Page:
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Article 2 of the Declaration reaffirms that motherhood is exclusive to females. Only women can become mothers because of their unique biological capacity to gestate and give birth to human offspring. Since men do not have this reproductive capacity, trans-identified males are ineligible to claim the status of motherhood. Likewise, trans-identified females are ineligible to be called “fathers.” The exclusivity of motherhood is what provides women access to various maternal rights and services. These rights include access to medical care during pregnancy, maternal leave, and women-only spaces for breast-feeding.

In India, the Maternity Benefits Act, 1961 provides, among other benefits, the provision of maternity leave and creche facilities to women. Under the Act, only mothers are entitled to visit the children in the creche facility. However, the application of the Act is limited to women working in the organised sector, thus leaving a large number of socio-economically marginalised women outside its scope. The Pradhan Mantri Matru Vandana Yojana, launched in 2017 to reach women in these categories covers only 25% of pregnant women.

Adding to the existing socioeconomic gap, India is now faced with a new problem. The inclusion of males in the category of mother and motherhood has led to the erasure of terminology which refers to female reproductive functions in favour of words like “chestfeeding” (in place of “breastfeeding”) and “pregnant person” (in place of “pregnant woman”). The fight for women’s reproductive rights for Indian women continues to this day. But many Indians have bought entirely into the concept of gender identity. So the words, “mother,” “vagina,” “uterus.” and “menstruation” that are specific to human females have lost all meaning due to individual “feelings.”

Article 2 declares that this erasure constitutes discrimination against women. It calls on States to retain female-specific terminology in laws and services related to motherhood. It also calls for the rightful exclusion of males from being recognised as “mothers,” under the law.

Gender identity has reduced women/ motherhood to “feelings.” But women’s experiences as mothers are shaped by their subordinate role under patriarchy. So motherhood cannot be chosen into and out of based on feelings. But Gauri Sawant, an Indian transgender activist - a trans identified male - who adopted a girl in 2001 and filed a petition in the Supreme Court of India in 2014 for the rights of transgenders to adopt, says this about motherhood: “Motherhood is beyond gender; it is more of a behaviour.” Sawant's adoption wasn’t formally registered under the Hindu Adoptions and Maintenance Act, 1956.

The reality of motherhood for women worldwide is rooted on “sex” and not gender identity. Indian women do not have the right to “self-determination” over their reproductive capacities. Women are coerced to give birth to sons because of entrenched son preference. The sex ratio in India remains skewed as ever with the figure worsening in some states. Females between the ages of 15 to 19 have the greatest risk of abortion-related mortality partly due to poor access to safe abortion. Many Indian women in desperation and dire poverty have to rent their wombs to earn a livelihood.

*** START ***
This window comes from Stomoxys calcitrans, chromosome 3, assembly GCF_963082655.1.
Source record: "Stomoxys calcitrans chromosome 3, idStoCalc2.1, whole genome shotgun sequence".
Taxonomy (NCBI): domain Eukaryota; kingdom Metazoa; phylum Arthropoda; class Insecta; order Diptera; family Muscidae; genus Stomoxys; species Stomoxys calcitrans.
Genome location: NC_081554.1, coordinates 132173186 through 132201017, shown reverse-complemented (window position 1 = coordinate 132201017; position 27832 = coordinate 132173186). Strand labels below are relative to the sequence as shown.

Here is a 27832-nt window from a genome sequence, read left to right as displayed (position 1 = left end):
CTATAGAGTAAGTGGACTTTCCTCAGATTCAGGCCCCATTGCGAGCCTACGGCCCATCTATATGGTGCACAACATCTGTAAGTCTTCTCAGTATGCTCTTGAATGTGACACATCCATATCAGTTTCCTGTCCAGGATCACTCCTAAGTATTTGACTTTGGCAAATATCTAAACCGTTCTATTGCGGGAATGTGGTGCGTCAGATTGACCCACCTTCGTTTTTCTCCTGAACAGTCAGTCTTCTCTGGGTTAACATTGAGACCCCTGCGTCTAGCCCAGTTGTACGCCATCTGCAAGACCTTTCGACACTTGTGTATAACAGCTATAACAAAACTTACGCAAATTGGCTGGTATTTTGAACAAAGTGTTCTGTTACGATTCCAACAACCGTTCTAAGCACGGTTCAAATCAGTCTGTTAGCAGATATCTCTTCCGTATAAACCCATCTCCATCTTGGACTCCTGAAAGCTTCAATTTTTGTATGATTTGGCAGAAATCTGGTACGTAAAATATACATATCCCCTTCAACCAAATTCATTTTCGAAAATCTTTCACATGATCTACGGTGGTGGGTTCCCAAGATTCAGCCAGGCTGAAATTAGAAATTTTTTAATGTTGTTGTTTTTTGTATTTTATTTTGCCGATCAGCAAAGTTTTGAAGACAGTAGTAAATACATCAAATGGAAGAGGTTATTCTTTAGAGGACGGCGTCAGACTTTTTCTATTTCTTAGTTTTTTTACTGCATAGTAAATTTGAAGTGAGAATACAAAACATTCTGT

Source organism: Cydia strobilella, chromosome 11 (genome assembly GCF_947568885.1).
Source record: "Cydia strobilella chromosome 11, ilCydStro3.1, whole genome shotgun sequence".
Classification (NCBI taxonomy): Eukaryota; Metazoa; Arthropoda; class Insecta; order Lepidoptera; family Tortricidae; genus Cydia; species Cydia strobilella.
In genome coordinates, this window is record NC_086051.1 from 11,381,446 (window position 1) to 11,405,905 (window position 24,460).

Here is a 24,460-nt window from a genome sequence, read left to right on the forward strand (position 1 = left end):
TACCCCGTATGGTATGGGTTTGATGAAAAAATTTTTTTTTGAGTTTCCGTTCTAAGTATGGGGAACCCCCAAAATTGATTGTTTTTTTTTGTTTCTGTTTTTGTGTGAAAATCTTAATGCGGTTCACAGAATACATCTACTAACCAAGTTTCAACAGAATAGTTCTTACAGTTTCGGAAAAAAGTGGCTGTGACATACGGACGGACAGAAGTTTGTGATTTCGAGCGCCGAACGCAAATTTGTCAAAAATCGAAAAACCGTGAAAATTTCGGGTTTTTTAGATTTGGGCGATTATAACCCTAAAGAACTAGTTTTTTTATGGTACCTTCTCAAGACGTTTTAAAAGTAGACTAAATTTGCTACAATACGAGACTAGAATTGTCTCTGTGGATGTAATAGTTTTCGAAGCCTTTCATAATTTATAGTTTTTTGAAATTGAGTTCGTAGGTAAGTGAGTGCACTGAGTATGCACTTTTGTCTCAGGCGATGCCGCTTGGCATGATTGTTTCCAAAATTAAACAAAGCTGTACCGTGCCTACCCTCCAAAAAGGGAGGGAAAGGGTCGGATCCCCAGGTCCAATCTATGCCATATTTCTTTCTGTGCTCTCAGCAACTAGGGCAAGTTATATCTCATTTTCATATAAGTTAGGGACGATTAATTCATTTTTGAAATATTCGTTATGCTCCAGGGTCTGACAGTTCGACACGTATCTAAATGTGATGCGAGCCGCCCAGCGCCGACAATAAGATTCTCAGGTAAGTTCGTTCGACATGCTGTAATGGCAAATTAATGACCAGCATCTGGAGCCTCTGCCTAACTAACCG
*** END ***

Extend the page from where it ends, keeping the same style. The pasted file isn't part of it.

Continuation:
We cannot address the many needs of women/mothers if we do not use the correct terminology. But women must bow down to men who claim to be “women”, or else be cancelled. The removal of biology-specific terminology for women for the benefit of those who identify as trans or non-binary reveals the inherent misogyny of the gender industry. It tells women that they should opt out of womanhood if they want to get the rights and dignity that they have been denied as women.

The state’s resources are limited. Women are already entitled to pregnancy services and maternity benefits. But the inclusion of men as “mother” - a group incapable of becoming pregnant - would mean that the state has to mobilise its resources and personnel to give these very benefits to men. It is a wasteful utilisation of State funds.

Under patriarchy, women’s bodies have no meaning; we have no boundaries, we are taught to like being violated by men. So the change of language to include trans and non-binary identifying-persons is nothing but further alienation of women from their own selves. Therefore, categorising women as either “non-binary” or “genderqueer” would be redundant as the existing provisions cover them already. In essence, the much-valued inclusion of queer people into “motherhood” comes at a cost - and this cost is to the detriment of women.

The revised estimate (INR 1300 crore or 174.4 million USD) for Pradhan Mantri Matru Vandana Yojana scheme this fiscal year is half of the amount allocated (INR 2500 crore or 335.4 million USD) in 2020-21. That is why the State’s limited resources should be devoted to providing effective services and support to as many women as possible, who, unlike someone’s “feelings,” exist in flesh and blood.